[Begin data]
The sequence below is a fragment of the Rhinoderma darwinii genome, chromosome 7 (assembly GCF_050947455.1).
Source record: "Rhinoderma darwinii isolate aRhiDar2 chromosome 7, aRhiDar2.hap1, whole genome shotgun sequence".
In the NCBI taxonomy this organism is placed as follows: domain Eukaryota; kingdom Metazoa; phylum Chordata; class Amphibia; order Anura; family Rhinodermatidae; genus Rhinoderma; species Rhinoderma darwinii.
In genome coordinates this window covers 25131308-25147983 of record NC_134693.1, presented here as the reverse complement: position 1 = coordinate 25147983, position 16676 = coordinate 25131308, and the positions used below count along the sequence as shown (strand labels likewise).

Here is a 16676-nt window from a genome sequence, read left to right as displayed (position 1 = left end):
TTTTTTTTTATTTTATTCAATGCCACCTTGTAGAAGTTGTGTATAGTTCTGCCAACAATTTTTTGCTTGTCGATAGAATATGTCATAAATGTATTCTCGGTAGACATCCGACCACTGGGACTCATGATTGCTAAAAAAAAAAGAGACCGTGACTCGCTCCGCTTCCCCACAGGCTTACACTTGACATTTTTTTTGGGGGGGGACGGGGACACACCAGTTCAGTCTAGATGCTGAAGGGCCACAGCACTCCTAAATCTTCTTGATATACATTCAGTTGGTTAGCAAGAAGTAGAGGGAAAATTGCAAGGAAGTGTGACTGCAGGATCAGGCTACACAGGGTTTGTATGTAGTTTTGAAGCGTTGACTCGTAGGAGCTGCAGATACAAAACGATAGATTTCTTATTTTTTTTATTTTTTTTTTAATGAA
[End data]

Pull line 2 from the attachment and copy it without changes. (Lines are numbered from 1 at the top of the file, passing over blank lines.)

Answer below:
Source record: "Rhinoderma darwinii isolate aRhiDar2 chromosome 7, aRhiDar2.hap1, whole genome shotgun sequence".